By the way, this is all also true for the admin access of uvnc’s CMS.
The list of weaknesses and security problems continues. There is a file that contained configuration details and secrets. Since the UltraVNC team changed the content of the file to “index.php” after we contacted them, we show the remaining default content of the file in the screenshot below to raise awareness. Such publicly-accessible files are a rich source for any attacker.
Furthermore, we looked at their CMS. The website is powered by Joomla. Joomla is a famous content management system (CMS) nowadays. Most content management systems (e.g., Drupal, WordPress, Joomla) are extremely complex software packages that contain security vulnerabilities. Security vulnerabilities are common. There were more than 130 vulnerabilities with CVE identifiers in Joomla alone. The important part for administrators of websites is that they update their content management systems as soon as possible.
Let’s go back to uvnc.com. Its CMS identifies itself as “Joomla! 1.5 - Open Source Content Management”. Using fingerprinting techniques to identify the actual version number results in “Joomla 1.5.15”. Joomla 1.5.15 was released in November 2009. If uvnc.com really uses Joomla 1.5.15, it uses a totally outdated CMS with up to 100 publicly-known security vulnerabilities. This poses a high risk for any visitor of the website.
Exposed web statistics
Finally, we found a publicly-accessible instance of Webalizer 2.01-10 that contains stats from April 2017 to March 2018. These stats contain IP addresses in cleartext. It is unclear whether these IP addresses belong to individuals or bots. If they belong to private users, UltraVNC leaks personal data, too.
UltraVNC’s phpBB-powered forum is accessible on uvnc.com. If you click links on the forum page, its URL doesn’t change. The source code tells us the reason: The forum (forum.ultravnc.info) is embedded with the help of an
<iframe>. Inline frames can be used to embed a document within HTML pages. HTML 5 introduced additional controls (using the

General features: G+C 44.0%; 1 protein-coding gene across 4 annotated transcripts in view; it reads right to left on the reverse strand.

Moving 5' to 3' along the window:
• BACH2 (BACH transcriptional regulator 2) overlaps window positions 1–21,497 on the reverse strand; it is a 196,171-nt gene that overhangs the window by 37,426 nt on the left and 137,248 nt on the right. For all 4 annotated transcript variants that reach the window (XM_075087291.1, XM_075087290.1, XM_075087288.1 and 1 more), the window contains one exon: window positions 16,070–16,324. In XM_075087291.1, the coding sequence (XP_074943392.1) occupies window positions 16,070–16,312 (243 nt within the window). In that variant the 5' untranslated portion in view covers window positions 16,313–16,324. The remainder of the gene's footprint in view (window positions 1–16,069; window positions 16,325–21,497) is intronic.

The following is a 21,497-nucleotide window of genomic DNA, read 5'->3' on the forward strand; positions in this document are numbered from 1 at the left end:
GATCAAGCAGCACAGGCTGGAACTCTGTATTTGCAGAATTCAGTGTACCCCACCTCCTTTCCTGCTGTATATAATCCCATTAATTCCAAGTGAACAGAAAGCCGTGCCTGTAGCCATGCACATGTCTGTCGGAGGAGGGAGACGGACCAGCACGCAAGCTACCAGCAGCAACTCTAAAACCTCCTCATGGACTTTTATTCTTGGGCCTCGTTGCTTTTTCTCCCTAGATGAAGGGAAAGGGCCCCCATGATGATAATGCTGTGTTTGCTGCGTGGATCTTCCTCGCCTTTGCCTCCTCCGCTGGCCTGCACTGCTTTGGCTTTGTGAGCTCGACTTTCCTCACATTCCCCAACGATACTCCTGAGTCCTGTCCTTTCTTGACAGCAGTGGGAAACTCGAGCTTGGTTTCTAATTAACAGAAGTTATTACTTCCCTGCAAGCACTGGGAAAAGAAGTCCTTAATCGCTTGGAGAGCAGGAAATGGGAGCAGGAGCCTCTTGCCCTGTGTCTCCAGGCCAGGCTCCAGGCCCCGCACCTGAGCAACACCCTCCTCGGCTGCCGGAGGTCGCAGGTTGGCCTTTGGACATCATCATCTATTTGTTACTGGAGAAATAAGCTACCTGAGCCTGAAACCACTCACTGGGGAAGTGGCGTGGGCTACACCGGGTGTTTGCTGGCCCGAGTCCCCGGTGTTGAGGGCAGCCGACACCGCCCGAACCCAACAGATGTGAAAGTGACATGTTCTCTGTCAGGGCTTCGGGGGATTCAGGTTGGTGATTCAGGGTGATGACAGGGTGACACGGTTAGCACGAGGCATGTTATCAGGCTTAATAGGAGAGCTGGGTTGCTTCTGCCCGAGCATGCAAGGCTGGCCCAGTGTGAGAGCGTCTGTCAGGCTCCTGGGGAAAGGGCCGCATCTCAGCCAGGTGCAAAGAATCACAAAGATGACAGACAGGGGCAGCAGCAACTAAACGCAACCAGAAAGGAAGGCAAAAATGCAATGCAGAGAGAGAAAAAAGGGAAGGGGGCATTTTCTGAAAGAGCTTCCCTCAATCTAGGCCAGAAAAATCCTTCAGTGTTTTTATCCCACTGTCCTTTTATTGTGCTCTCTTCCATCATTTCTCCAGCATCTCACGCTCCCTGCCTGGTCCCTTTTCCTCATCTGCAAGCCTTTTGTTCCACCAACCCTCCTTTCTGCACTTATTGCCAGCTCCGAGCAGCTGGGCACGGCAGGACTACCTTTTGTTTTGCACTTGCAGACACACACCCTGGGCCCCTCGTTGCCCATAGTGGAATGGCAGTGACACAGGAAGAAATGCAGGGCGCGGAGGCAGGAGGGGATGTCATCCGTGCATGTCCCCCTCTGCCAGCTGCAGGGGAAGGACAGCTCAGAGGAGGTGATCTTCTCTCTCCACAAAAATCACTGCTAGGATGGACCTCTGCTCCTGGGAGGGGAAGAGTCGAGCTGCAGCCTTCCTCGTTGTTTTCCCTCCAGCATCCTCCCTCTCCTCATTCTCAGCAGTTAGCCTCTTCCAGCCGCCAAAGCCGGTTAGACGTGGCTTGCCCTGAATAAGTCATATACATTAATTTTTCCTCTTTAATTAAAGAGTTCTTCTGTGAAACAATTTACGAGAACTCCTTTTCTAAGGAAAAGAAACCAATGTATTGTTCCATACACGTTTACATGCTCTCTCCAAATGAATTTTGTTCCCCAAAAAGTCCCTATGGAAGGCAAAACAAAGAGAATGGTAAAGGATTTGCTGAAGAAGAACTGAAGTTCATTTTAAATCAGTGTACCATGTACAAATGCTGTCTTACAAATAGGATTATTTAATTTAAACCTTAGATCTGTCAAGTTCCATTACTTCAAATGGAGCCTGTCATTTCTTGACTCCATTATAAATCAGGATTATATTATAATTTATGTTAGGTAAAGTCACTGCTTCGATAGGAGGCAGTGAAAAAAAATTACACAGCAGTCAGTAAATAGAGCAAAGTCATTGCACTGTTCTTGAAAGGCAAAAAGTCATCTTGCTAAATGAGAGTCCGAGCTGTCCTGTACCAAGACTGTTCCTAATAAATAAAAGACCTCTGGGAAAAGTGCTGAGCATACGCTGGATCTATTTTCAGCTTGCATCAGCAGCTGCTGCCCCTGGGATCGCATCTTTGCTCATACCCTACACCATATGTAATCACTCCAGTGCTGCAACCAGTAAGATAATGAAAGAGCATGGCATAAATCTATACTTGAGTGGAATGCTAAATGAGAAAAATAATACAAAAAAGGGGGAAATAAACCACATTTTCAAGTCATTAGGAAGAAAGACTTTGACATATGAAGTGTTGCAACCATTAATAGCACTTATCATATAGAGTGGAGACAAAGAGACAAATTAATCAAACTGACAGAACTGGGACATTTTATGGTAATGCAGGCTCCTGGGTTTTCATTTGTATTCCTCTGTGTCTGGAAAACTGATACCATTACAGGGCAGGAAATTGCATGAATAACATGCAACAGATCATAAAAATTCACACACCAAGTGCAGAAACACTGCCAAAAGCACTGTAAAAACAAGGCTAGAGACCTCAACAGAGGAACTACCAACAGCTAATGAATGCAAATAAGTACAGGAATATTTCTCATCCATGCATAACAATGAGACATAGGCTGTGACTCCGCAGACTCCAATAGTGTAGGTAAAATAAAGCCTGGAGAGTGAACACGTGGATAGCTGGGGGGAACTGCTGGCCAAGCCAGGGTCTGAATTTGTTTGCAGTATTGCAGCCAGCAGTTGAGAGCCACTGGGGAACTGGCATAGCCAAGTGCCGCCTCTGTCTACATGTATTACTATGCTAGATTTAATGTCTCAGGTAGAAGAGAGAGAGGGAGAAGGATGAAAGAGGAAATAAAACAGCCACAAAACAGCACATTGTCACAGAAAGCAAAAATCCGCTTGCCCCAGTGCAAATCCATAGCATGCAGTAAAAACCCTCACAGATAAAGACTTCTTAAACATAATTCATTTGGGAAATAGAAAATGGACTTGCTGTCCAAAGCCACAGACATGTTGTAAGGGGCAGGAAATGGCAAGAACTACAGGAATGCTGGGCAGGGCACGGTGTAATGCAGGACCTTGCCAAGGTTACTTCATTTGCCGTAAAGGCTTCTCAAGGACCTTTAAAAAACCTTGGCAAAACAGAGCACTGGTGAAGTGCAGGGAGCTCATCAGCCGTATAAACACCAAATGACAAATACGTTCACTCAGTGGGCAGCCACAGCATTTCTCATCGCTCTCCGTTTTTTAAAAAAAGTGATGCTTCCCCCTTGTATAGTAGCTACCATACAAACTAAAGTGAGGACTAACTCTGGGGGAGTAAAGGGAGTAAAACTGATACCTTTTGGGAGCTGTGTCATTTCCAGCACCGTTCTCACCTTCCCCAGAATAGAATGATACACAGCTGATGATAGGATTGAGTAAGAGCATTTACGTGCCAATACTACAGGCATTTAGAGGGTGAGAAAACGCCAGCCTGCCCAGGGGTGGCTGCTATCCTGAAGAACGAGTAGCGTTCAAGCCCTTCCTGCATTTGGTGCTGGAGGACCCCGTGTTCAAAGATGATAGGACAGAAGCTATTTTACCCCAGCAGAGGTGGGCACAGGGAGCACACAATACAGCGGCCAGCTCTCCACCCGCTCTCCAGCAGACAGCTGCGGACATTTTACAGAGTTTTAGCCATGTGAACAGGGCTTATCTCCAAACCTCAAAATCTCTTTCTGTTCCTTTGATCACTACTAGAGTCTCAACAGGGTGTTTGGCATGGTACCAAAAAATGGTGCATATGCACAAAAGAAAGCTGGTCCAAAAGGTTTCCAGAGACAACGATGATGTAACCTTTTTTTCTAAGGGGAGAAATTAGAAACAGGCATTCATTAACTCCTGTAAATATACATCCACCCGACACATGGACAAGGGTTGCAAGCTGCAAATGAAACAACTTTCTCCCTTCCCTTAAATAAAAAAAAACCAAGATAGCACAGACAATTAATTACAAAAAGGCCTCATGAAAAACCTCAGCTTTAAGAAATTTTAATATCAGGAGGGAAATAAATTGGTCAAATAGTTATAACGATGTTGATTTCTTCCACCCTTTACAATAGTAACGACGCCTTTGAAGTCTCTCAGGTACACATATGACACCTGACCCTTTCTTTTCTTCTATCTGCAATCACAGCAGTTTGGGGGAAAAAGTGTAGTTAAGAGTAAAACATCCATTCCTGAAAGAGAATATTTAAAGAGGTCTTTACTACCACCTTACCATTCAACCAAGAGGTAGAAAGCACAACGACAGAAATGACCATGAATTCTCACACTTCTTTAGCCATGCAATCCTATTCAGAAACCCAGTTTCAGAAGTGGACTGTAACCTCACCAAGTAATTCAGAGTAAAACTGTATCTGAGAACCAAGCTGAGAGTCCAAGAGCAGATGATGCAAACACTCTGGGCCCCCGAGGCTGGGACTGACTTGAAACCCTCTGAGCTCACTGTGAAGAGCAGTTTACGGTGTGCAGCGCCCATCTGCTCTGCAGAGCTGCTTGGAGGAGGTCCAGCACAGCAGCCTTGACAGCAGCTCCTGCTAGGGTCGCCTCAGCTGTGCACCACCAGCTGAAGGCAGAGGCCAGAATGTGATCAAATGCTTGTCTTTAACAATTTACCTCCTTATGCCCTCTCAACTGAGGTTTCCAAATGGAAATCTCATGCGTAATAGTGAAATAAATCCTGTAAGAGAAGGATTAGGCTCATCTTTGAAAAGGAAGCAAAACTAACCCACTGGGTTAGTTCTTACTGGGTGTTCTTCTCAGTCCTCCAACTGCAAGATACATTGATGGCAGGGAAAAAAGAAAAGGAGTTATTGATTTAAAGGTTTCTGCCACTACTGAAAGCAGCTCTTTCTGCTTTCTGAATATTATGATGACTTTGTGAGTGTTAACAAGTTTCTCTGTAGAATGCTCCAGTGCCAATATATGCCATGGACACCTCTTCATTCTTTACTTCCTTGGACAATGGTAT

sandbox parameter) to restrict inline frames. However, inline frames pose a security risk. The embedded website could serve malware, and there is the risk of clickjacking.
Obviously, there are the same security vulnerabilities as before: no HTTPS, no security headers, and maybe an outdated version of phpBB. It is very likely that any website can embed the forum and conduct clickjacking. Moreover, the PHP version of the forum identifies itself as “PHP/5.3.3-7+squeeze19”. This implies that the forum’s operating system is Debian 6 “Squeeze”, and it is likely that “apache2 2.2.16-6+squeeze12” is in use. The LTS support for Debian 6 ended in February 2016 while Apache and PHP are unsupported since 2014.
The overall (in)security of the website could also be an indicator for poorly-secured databases used by Joomla and phpBB. Hopefully, we won’t observe just another data breach containing personal data and passwords of people who used the UltraVNC forum in future.
UltraVNC’s (non) reaction
We reached out to UltraVNC and asked for a comment on the most severe findings. As of now, they only removed the above mentioned secrets from the publicly-accessible file. We didn’t get a reply, or observe any other reaction so far. Later, the UltraVNC team removed the
<meta name="generator" … /> tags from their HTML code to hide their Joomla version without updating anything.
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This article shows that you should never assume that somebody already checked something for security vulnerabilities. This isn’t only true for UltraVNC or open-source software but also for your personal website, forum, or any other digital content. Several “security” blogs simply recommend UltraVNC because it is open source (= secure and trustworthy, according to them).
If you run a web server, care about it—install updates, set up technical security measures (see our web server security series), monitor it. Just setting up a web server under the motto “never touch a running system” is a big risk for every visitor of your website. Even if you don’t host valuable data or don’t process personal data of others, your server could become part of a botnet to conduct illegal activities. Additionally, at least reply to security-related/privacy-related e-mails!
Finally, keep in mind that Virtual Network Computing (VNC) uses the Remote Framebuffer Protocol (RFB, RFC 6143). RFB 3.8 is insecure by design. The only optional security mechanism is a legacy challenge–response authentication method, using 8-digit passwords and DES. If you use VNC, run it only in controlled networks (e.g., your LAN or via VPN). Some VNC clients like UltraVNC bring their own encryption features that aren’t compatible with clients/servers offered by other organizations.
- Apr 3, 2019: Updated Joomla version, added information about PHP/Debian/Apache in use, added information about publicly-accessible statistics website